That night I think I see someone walk past my bedroom door.

The next morning we sit with my aunt and uncle drinking greek coffee, eating 'bougatsa' (bougatsta is a kind of custard filo pie with cinnamon, but deserves a post of its own), and continue our discussion about the ghosts in the house. We all agree that the female ghosts stay upstairs where the bedrooms are, whereas the male ghosts congregate in the small living room at the front of the house. The house is heavy with the past. Generations have lived and died there, most recently my grandfather.

In the midst of this, my yaya gives me her yoghurt recipe…

ingredients...

Full fat milk
A tablespoon of live, raw yoghurt – kefir or rennet might do
Muslin

method...

  • Fill a medium pan three quarters full with the milk.
     
  • Slowly bring it to the boil, stirring well and making sure it doesn't burn. Then cool until it’s lukewarm.
     
  • Add 1 tablespoon of the live yoghurt and stir well.
     
  • Cover with a lid and lots of blankets to keep it warm.
     
  • Leave it for at least four hours, or until it has a skin – yaya starts the process in the morning and it's usually ready by the afternoon. But Greece is a warm country so this may take longer in the UK...
     
  • Remove the blankets and leave it to go cold – do not any this point cut up the yoghurt/skin.
     
  • At this point, you can put it in the fridge to cool and set further. If you’d like to make strained yoghurt, i.e. Greek yoghurt, strain it through some very fine muslin until it drips no more before you put it in the fridge.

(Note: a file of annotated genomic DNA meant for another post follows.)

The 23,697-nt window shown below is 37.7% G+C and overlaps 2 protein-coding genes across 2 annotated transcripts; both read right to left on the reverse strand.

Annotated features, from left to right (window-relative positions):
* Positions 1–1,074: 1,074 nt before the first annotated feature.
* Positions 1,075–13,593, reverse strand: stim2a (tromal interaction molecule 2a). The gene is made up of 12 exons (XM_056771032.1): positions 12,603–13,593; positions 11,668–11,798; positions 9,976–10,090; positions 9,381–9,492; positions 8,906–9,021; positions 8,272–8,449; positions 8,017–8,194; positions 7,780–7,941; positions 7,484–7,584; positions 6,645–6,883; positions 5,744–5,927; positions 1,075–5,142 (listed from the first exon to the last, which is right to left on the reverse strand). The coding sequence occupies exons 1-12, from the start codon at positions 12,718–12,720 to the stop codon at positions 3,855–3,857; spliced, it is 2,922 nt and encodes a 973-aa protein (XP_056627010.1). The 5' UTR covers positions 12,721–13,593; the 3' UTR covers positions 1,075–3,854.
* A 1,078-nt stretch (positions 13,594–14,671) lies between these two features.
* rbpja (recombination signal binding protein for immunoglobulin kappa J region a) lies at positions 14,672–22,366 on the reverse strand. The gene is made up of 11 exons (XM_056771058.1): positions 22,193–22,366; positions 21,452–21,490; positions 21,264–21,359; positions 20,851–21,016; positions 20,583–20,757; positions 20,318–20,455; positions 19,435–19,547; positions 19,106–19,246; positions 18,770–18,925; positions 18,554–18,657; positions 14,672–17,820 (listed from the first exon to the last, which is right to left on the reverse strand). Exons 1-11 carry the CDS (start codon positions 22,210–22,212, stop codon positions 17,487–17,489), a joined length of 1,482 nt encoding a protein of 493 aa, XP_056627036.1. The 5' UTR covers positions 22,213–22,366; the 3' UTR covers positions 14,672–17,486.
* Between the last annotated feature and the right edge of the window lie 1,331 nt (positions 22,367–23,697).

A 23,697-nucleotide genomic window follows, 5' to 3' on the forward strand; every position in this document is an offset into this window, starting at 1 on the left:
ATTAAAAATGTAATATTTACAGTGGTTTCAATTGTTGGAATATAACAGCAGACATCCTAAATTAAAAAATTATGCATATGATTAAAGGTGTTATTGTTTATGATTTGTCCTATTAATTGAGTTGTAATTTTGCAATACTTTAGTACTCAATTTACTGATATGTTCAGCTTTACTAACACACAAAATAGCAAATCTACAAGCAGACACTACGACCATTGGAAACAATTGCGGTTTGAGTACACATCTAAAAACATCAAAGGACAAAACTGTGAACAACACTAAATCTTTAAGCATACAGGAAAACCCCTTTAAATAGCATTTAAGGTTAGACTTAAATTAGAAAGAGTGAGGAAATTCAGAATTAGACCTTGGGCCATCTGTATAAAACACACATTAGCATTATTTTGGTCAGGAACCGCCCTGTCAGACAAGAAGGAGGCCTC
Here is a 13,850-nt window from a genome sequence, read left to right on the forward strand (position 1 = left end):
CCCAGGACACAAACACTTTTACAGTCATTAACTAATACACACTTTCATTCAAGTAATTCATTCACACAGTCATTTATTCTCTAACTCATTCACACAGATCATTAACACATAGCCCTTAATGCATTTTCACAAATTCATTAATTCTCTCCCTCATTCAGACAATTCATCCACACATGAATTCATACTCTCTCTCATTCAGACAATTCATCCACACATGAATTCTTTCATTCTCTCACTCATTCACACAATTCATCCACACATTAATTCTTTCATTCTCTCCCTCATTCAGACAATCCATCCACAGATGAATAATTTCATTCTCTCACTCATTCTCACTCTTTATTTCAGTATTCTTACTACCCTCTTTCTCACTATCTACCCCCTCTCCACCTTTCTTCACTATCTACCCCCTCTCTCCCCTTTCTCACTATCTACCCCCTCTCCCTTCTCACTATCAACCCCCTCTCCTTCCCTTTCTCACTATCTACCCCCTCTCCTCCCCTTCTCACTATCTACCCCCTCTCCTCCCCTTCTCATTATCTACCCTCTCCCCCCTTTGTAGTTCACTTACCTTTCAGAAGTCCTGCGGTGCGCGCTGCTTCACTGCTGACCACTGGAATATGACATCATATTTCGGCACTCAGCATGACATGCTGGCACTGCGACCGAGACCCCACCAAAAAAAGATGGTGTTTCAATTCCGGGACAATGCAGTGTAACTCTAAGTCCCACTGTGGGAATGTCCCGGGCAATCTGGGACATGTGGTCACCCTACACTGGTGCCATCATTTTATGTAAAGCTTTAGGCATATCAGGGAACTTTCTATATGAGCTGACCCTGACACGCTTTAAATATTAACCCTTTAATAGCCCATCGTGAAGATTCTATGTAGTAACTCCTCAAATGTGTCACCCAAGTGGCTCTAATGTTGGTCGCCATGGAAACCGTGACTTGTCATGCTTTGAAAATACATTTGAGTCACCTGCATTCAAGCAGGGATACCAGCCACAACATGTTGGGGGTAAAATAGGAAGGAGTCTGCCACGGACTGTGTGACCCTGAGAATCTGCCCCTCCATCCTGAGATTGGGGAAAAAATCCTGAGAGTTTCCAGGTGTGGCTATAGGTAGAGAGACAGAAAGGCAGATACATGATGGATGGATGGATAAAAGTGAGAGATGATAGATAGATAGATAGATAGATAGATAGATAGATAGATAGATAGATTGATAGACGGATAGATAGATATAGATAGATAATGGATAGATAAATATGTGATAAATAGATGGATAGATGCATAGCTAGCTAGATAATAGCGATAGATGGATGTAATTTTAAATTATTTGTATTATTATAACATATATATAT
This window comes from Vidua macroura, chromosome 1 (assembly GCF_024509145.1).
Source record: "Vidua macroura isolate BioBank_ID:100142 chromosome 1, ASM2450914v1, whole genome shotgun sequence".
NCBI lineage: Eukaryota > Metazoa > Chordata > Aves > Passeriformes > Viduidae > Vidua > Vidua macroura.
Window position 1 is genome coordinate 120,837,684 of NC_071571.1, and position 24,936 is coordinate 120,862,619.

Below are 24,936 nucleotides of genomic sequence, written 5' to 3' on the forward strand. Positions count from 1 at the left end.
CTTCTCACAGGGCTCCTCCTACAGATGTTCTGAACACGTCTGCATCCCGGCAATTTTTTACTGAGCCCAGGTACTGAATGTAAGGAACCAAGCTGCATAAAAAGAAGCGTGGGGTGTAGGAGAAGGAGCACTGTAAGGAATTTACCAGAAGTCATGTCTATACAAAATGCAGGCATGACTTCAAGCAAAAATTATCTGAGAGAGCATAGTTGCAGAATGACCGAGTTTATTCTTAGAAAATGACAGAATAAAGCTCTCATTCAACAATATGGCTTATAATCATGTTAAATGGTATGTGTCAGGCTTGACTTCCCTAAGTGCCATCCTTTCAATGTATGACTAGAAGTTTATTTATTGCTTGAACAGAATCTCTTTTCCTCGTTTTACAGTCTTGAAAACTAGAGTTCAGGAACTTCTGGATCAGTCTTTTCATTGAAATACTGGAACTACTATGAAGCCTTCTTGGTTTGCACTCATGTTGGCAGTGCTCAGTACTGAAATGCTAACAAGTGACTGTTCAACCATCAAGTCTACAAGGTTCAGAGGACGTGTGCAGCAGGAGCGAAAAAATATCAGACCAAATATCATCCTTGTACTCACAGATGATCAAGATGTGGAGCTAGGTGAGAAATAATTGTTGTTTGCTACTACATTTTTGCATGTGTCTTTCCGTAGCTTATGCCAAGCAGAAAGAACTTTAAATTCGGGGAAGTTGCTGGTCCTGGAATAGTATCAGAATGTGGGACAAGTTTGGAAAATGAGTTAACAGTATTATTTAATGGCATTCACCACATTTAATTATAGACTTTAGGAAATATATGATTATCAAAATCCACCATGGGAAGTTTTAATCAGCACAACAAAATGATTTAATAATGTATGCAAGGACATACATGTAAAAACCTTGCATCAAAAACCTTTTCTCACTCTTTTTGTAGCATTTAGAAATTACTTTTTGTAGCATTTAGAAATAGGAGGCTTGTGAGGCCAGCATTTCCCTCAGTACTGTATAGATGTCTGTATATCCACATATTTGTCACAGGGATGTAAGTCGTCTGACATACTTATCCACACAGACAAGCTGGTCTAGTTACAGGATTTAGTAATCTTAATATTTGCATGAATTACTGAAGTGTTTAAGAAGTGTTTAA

• Once it has gone cold, it's ready to eat.

On the way to our next destination (the seaside town Kavala), we buy sour cherries from the side of the road near a village called Gazoros – where they hold an annual cherry festival in celebration of their prized produce. My mum tells me that the village was originally called Porna and its where Darius stayed on his way to Athens from Iran. It was given the name Porna as it was the place to get prostitutes – also the origins of the word ‘porn’.

We buy the cherries from a woman selling them next to an abandoned petrol station, which feels lonely and bleak. She’s there for three months of the year, day in day out, selling produce to passing traffic.

In the car we look out to the valley while listening to Pondiaki music – the Pontos people coming from the Black Sea and speaking a unique dialect none of us can understand; a mix of languages from ancient Greek and modern Greek to Turkish, Russian and Persian.

I feel ready for the fresh air of the sea.

Part of a series of blogs I'll be writing about my visits to the family home in Greece.

A lathera recipe

image: Lisa Jane Photography

image: Lisa Jane Photography

Greek eating habits are informed by religion. The Greek Orthodox church has been integral in shaping the political, economic and social life of Greece for many centuries, influencing not only the traditions, rituals and special occasions, but even everyday eating. I remember my yaya would fast three days a week, and would eat certain dishes according to the religious calendar. Even non-religious Greeks are led by these routines. Lent is particularly important to Greeks – Easter is more important than Christmas – and many Greeks will eat only vegetables, and sometimes even avoiding dairy during this time.